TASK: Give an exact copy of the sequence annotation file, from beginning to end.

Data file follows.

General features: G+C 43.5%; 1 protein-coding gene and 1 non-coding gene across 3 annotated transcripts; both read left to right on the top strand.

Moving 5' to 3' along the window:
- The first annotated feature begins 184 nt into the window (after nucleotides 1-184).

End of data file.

General features: G+C 43.5%; 1 protein-coding gene and 1 non-coding gene across 3 annotated transcripts; both read left to right on the top strand.

Moving 5' to 3' along the window:
- The first annotated feature begins 184 nt into the window (after nucleotides 1-184).